Swedish and German Spoken Language
A Comparison of a Swedish and a German Corpus of Spoken language
Research on spoken language has been intensified in the last twenty years. However, there is still a need for an adequate theoretical account of spoken interaction. Such an account is, to some extent, halted by the long tradition of grammar as téxné grammatike (the art of writing) rather than as a study of the practice of speaking.
Spoken language is the product of everyday interaction in which social structures as well as social and cultural practices are constituted, upheld and changed. In our comparison of Swedish and German spoken language, we would like to investigate similarities and differences concerning such structures and practices, both with regard to linguistic structures, their functions and cultural context.
The linguistic data consists of a Swedish corpus GSLC (Göteborg Spoken Language Corpora) of about 1.3 million words (cf Allwood et al 2002) and a German corpus of about 800 000 words from the IDS language archive in Mannheim. Both are incrementally growing.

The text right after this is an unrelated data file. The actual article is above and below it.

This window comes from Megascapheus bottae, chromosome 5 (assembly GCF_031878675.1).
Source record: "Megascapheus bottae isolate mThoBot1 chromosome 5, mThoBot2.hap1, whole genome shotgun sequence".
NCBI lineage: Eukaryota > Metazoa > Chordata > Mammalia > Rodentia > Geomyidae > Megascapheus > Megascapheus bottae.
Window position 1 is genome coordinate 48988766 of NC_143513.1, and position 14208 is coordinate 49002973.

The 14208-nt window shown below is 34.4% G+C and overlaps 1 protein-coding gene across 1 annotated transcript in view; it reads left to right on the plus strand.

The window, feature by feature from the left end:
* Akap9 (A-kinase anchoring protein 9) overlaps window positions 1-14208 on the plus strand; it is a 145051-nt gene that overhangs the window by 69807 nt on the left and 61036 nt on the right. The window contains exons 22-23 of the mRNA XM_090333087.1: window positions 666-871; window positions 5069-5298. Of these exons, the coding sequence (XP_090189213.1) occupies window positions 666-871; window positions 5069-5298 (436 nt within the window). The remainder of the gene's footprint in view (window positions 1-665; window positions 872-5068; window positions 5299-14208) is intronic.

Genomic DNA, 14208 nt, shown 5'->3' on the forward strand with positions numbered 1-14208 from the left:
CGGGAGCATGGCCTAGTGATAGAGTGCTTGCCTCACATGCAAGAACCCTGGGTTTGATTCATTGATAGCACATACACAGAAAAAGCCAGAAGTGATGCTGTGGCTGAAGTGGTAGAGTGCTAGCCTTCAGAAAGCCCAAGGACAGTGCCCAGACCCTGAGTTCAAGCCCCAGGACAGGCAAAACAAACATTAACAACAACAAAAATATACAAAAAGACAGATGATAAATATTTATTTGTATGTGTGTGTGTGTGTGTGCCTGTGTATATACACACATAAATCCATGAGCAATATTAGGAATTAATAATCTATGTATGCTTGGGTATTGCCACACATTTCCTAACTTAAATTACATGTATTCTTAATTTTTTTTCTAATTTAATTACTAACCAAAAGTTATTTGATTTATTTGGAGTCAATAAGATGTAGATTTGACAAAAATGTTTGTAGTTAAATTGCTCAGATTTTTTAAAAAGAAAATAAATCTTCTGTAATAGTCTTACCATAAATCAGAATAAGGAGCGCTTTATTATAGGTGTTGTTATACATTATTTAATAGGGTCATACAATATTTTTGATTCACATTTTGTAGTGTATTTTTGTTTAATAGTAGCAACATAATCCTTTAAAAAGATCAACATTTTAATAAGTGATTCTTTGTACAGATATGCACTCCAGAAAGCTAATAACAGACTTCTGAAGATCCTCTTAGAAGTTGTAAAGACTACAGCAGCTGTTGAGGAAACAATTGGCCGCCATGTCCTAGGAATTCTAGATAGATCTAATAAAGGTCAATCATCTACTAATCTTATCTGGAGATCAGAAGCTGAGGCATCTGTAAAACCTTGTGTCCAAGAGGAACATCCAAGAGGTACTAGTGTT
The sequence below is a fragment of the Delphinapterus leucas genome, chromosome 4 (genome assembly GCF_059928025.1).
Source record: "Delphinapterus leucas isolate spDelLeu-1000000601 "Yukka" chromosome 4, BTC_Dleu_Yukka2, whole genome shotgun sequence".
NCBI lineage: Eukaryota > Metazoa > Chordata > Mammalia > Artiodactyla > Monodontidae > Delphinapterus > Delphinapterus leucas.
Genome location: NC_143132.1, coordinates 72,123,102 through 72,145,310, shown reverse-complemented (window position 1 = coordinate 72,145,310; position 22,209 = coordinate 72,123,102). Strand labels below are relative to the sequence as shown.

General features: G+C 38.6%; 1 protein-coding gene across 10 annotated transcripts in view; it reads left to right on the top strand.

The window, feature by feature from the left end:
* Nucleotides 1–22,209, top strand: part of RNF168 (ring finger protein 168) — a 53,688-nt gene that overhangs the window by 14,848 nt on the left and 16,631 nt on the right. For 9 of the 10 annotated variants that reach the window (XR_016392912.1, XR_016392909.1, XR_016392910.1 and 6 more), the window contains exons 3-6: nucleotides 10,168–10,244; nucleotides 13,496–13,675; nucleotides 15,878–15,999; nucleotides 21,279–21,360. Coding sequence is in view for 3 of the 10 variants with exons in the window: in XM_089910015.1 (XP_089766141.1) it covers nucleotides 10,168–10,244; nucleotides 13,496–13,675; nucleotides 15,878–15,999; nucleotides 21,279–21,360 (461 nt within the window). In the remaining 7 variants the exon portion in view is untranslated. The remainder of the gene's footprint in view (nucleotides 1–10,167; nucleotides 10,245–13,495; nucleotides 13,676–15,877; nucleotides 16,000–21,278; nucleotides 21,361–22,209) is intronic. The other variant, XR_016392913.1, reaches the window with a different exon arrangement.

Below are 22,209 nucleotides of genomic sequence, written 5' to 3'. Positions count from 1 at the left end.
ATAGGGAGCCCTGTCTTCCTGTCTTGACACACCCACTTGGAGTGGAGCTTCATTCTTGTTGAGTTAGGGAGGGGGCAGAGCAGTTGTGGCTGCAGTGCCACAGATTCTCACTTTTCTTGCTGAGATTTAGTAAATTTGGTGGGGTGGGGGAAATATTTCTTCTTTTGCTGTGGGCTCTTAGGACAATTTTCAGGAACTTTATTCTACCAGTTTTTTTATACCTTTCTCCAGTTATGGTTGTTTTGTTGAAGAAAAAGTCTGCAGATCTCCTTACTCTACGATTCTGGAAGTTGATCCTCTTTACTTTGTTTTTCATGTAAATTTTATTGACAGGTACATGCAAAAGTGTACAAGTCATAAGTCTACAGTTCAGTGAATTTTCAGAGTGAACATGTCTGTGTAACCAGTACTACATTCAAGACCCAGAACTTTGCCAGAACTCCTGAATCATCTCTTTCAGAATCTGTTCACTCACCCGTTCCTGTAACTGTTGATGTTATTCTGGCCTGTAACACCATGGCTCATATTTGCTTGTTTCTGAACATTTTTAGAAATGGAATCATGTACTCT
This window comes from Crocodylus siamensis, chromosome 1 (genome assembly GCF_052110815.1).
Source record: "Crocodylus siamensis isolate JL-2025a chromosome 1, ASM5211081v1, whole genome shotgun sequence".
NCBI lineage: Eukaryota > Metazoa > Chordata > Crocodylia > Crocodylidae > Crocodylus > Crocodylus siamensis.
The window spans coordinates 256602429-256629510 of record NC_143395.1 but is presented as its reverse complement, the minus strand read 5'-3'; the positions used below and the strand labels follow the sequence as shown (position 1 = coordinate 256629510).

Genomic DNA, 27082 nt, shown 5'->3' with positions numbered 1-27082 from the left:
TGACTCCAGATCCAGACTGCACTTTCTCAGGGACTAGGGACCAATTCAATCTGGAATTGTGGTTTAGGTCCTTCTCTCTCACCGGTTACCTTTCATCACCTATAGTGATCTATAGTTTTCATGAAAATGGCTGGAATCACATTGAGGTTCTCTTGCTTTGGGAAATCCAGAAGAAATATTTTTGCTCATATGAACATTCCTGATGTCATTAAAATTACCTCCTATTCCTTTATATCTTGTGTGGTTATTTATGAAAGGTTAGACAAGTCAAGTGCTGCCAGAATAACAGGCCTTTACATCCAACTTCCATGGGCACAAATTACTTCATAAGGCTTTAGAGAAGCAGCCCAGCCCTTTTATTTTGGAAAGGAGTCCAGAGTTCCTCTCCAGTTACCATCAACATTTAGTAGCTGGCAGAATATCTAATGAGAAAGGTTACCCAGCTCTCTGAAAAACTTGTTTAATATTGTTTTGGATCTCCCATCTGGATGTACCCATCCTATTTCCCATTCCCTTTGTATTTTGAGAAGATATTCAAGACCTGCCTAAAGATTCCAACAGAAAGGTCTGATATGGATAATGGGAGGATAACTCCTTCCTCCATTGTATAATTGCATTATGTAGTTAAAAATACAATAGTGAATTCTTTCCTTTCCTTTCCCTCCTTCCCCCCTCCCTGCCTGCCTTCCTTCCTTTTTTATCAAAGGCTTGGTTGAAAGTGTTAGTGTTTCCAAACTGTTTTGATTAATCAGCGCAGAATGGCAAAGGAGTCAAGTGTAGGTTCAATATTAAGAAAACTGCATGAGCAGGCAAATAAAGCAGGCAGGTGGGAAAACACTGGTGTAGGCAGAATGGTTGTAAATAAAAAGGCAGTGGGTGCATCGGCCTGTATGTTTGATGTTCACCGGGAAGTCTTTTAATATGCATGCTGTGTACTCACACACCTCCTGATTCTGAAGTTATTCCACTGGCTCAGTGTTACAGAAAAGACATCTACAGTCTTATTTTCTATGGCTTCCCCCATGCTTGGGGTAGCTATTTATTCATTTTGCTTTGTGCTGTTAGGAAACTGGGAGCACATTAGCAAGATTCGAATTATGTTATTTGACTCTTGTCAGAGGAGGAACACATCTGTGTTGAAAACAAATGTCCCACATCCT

- In phase 1, we will compare the most frequent word types of spoken German and Swedish.
- In Phase 2, we will investigate the grammatical construction types which are connected with the most frequent word types.
- In Phase 3, we will look more closely at phenomena which are characteristic of spoken interaction like turntaking, feedback, openings and closings and other typical interactive sequences.
In all our investigations we will be interested in how cultural differences and/or similarities are manifested through language.
Jens Allwood (Dept of Linguistics)
Christiane Pankow (Dept of German Languages)
Allwood, Jens; Ahlsén, Elizabeth; Grönqvist, Leif and Gunnarsson, Magnus (2002) Annotations and Tools for an Activity Based Spoken Language Corpus.
van Kuppevelt J. (ed.) Current and New Directions in Discourse and Dialogue (2nd SIGdial Workshop proceedings), Kluwer Academic Publishers.